World War I, the United States' first European war, resulted in an expansion of the social work profession both in numbers and in scope. The Red Cross's Home Service provided linkage between soldiers and other service personnel and their families. Mary Richmond trained Red Cross home service workers, who provided social case work services to rural and small town families for the first time. Other war-related charities also expanded, as did the Army Medical Corps. Faced with a variety of psychological and neurological problems, the army used social workers, many of whom were Red Cross personnel detailed to army units in the field. Smith College established its School for Social Work in 1918 as a wartime measure. Graduates provided services to soldiers and veterans suffering from shell shock and other psychiatric disabilities. The war also resulted in an increase in social planning. Social worker Mary van Kleeck temporarily left the Russell Sage Foundation to help set up the Women in Industry Service in the U.S. Department of Labor.
From Occupation to Profession
Social work education programs expanded during the years 1913–1919 and even more rapidly during the next decade, as a result of changes in charity organization and the expansion of hospital social work, school social work, and child welfare. Educator Abraham Flexner's conclusion in a paper read at the National Conference of Charities and Correction in 1915 that social work was not a profession because it lacked original jurisdiction and an educationally transmissible technique stimulated the development of social work theory. During the 15 years following the delivery of the paper, professional education flourished. Schools of social work were established in the South and the West as well as in the Northeast and Midwest. Professional organizations and national federations of agencies were established and engaged in explorations of social work practice theory.
Perhaps the most important development of the 1920s was the expansion of federated fundraising. Before World War I, most social work agencies had survived by soliciting subscriptions and contributions from wealthy donors. Such financing was often unreliable, and fluctuations in agency budgets were not unusual. During World War I, a united “War Chest” raised money for war-related charities in many American cities. After the war, these war chests were converted to Community Chests, local agencies that raised money for the community's social work agencies, usually through an annual campaign that solicited funds from middle-class and working people as well as the wealthy. With its annual campaign targeted on a broad base of potential donors, incremental budgeting, and generally successful fund drives, the community chest provided voluntary agencies with financial stability during the 1920s. Although some social workers objected to the “stereotyped social work” that resulted from the budgeting process, most cities had adopted the Community Chest idea by the end of the decade.
Public social services had expanded enough by 1923 that a prominent social welfare administrator could write about a transformation “from charities and correction to public welfare” (Kelso, 1923). Most professional social work, however, was practiced in voluntary agencies. Social workers did practice in some correctional agencies, particularly in juvenile corrections and in law enforcement, during the 1920s. State hospitals and outpatient programs employed social workers as well. The Commonwealth Fund supported child guidance clinics, new children's mental health clinics staffed by social workers and other professionals, and school social work demonstration projects. The federal Sheppard-Towner Act of 1921 established a program of grants to the states to support maternal and child health programs administered by social workers in the Children's Bureau. State children's code campaigns resulted in the creation of statewide child welfare and public assistance programs in many states during the decade.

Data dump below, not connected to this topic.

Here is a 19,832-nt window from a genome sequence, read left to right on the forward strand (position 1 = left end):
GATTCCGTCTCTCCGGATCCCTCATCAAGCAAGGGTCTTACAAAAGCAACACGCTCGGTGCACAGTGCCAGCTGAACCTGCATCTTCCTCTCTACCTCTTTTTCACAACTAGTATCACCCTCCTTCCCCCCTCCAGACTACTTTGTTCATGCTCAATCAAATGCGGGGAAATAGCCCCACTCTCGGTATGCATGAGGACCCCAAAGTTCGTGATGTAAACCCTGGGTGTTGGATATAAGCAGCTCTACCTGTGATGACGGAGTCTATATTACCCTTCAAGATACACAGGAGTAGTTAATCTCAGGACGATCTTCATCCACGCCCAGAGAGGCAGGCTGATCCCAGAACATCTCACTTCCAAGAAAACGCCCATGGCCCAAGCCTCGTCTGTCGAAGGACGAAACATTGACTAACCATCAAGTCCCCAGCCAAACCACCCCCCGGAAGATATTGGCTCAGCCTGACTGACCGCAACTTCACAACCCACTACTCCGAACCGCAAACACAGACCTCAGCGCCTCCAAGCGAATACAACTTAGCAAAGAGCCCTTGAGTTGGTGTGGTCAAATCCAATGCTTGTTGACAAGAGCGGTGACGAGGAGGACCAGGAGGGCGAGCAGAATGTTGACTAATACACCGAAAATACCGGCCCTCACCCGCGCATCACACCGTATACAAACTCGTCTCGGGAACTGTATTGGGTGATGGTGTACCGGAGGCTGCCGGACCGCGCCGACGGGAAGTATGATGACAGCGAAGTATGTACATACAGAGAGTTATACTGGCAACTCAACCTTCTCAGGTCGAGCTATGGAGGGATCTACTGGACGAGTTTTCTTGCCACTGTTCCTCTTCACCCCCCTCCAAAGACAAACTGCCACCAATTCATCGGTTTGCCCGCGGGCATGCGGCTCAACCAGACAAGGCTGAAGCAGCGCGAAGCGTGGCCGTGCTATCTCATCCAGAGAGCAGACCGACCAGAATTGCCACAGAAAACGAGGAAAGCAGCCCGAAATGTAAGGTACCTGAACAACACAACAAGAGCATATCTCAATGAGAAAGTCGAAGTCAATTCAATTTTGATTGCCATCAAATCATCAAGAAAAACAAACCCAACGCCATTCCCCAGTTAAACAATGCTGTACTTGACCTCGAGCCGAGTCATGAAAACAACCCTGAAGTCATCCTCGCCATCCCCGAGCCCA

By the end of the decade, voluntary social work had a stable financial base, social workers had created a number of professional organizations, and public social services had expanded. In his 1929 presidential address to the National Conference of Social Work, social work educator Porter R. Lee could say that social work “once a cause” had become “a function of a well-ordered society.” The project of professionalization now seemed complete, although Lee worried about how to maintain zeal in an increasingly routinized profession. The 1930 Census, which classified social work as a profession for the first time, enumerated over 30,000 social workers in the United States, but only 5,600 of them were members of the American Association of Social Workers, the largest professional organization of social workers (Walker, 1933).
The Great Depression: A Crisis for the New Profession
The worldwide economic contraction that began in 1929 resulted in economic and social crises as the demand for products slackened, workers lost their jobs, and political unrest toppled established governments around the world. In Europe, a fascist takeover of the German government led to the emigration of many, including leading social workers like Maida Solomon, to the United States and elsewhere. Ultimately, the worldwide depression of the 1930s resulted in World War II, which began in 1939 with the German invasion of Poland.
In the United States, voluntary and state-supported social welfare services contracted in response to reductions in funding. Community Chest donations declined in the early years of the Great Depression, and over one-third of the nation's voluntary social service agencies closed. Other agencies contracted with local governments to provide relief to the swelling ranks of the unemployed. The slowing economy resulted in declining tax receipts for property and sales taxes, making it difficult for state and local governments to meet increasing demands for unemployment relief. Cities that had resisted the Community Chest movement, notably Boston, Chicago, and New York, turned to federated fund raising to broaden the pool of potential donors. The federal government began to support state and local relief efforts, first with loans to the states beginning in 1932 during the Hoover administration and then with grants for unemployment relief during the Roosevelt administration.